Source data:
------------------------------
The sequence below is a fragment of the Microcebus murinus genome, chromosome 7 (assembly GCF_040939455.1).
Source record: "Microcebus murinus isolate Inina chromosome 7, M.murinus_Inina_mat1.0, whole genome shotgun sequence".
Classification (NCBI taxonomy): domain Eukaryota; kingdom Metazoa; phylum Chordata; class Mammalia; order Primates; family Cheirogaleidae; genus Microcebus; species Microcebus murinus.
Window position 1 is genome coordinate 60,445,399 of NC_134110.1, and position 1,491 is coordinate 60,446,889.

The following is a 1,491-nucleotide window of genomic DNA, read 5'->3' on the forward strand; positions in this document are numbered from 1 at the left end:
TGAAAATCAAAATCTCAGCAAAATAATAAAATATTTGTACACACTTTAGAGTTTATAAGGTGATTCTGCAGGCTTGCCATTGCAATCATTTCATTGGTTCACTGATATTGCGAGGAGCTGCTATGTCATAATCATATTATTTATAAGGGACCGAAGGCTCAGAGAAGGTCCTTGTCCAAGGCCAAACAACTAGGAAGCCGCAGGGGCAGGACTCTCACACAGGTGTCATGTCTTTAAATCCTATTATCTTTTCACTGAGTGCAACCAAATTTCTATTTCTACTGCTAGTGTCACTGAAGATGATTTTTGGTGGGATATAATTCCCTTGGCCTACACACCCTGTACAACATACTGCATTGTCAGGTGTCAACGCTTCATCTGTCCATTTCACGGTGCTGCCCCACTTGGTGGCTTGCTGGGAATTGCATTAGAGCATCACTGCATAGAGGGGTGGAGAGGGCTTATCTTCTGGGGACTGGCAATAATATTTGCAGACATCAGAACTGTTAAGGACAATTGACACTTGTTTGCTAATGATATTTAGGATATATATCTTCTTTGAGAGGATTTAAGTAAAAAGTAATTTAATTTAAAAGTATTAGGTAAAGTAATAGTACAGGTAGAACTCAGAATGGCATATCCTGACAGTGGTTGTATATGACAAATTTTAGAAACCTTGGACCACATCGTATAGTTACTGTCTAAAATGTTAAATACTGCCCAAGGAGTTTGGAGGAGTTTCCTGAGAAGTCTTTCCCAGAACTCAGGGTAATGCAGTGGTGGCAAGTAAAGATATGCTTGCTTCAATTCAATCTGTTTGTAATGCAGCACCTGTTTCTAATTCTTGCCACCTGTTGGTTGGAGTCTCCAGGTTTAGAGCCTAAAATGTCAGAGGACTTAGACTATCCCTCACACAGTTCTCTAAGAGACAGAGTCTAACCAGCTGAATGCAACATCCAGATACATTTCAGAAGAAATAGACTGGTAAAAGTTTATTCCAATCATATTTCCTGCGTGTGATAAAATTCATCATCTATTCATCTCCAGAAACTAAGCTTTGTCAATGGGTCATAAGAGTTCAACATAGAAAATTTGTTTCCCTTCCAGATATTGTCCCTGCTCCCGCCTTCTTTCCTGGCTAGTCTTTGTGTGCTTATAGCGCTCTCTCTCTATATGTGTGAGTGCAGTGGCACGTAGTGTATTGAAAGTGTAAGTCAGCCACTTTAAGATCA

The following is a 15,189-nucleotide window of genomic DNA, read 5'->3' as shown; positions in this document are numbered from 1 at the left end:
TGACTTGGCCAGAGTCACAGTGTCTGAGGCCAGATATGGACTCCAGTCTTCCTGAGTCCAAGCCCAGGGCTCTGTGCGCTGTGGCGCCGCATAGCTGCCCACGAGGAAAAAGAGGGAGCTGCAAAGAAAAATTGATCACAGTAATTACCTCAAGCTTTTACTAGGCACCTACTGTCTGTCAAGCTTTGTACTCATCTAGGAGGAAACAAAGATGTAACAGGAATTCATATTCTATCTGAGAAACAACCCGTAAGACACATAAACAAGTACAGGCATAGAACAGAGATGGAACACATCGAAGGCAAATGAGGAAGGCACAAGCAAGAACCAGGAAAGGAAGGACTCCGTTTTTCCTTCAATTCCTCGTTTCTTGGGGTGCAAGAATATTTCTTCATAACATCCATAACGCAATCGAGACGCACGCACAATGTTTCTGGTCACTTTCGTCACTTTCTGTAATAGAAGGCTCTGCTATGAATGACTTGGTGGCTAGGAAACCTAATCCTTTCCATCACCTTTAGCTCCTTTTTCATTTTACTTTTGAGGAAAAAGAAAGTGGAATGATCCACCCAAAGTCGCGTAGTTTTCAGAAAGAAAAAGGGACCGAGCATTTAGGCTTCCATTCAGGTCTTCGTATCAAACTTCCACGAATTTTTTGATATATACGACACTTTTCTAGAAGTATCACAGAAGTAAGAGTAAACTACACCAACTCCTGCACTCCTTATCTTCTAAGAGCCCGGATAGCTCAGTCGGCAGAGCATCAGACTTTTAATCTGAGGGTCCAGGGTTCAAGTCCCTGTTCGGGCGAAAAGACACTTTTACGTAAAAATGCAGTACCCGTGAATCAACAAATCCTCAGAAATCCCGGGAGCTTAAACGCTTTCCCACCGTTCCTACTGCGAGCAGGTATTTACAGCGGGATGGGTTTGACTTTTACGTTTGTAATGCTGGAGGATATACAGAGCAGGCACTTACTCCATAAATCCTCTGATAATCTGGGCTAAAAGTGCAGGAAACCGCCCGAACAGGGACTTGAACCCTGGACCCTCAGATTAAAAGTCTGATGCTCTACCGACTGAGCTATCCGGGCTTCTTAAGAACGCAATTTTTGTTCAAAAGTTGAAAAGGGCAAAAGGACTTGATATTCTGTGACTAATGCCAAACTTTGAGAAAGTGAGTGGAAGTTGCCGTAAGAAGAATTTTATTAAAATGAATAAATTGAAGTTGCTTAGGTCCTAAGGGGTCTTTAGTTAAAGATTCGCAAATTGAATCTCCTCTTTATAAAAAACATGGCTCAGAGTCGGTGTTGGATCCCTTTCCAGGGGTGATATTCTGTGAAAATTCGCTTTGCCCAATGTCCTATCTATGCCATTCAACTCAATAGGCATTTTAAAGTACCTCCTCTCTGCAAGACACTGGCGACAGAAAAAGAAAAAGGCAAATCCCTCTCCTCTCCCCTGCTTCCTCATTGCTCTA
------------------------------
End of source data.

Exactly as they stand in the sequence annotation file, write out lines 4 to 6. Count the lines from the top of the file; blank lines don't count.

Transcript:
Window position 1 is genome coordinate 60,445,399 of NC_134110.1, and position 1,491 is coordinate 60,446,889.

The following is a 1,491-nucleotide window of genomic DNA, read 5'->3' on the forward strand; positions in this document are numbered from 1 at the left end:
TGAAAATCAAAATCTCAGCAAAATAATAAAATATTTGTACACACTTTAGAGTTTATAAGGTGATTCTGCAGGCTTGCCATTGCAATCATTTCATTGGTTCACTGATATTGCGAGGAGCTGCTATGTCATAATCATATTATTTATAAGGGACCGAAGGCTCAGAGAAGGTCCTTGTCCAAGGCCAAACAACTAGGAAGCCGCAGGGGCAGGACTCTCACACAGGTGTCATGTCTTTAAATCCTATTATCTTTTCACTGAGTGCAACCAAATTTCTATTTCTACTGCTAGTGTCACTGAAGATGATTTTTGGTGGGATATAATTCCCTTGGCCTACACACCCTGTACAACATACTGCATTGTCAGGTGTCAACGCTTCATCTGTCCATTTCACGGTGCTGCCCCACTTGGTGGCTTGCTGGGAATTGCATTAGAGCATCACTGCATAGAGGGGTGGAGAGGGCTTATCTTCTGGGGACTGGCAATAATATTTGCAGACATCAGAACTGTTAAGGACAATTGACACTTGTTTGCTAATGATATTTAGGATATATATCTTCTTTGAGAGGATTTAAGTAAAAAGTAATTTAATTTAAAAGTATTAGGTAAAGTAATAGTACAGGTAGAACTCAGAATGGCATATCCTGACAGTGGTTGTATATGACAAATTTTAGAAACCTTGGACCACATCGTATAGTTACTGTCTAAAATGTTAAATACTGCCCAAGGAGTTTGGAGGAGTTTCCTGAGAAGTCTTTCCCAGAACTCAGGGTAATGCAGTGGTGGCAAGTAAAGATATGCTTGCTTCAATTCAATCTGTTTGTAATGCAGCACCTGTTTCTAATTCTTGCCACCTGTTGGTTGGAGTCTCCAGGTTTAGAGCCTAAAATGTCAGAGGACTTAGACTATCCCTCACACAGTTCTCTAAGAGACAGAGTCTAACCAGCTGAATGCAACATCCAGATACATTTCAGAAGAAATAGACTGGTAAAAGTTTATTCCAATCATATTTCCTGCGTGTGATAAAATTCATCATCTATTCATCTCCAGAAACTAAGCTTTGTCAATGGGTCATAAGAGTTCAACATAGAAAATTTGTTTCCCTTCCAGATATTGTCCCTGCTCCCGCCTTCTTTCCTGGCTAGTCTTTGTGTGCTTATAGCGCTCTCTCTCTATATGTGTGAGTGCAGTGGCACGTAGTGTATTGAAAGTGTAAGTCAGCCACTTTAAGATCA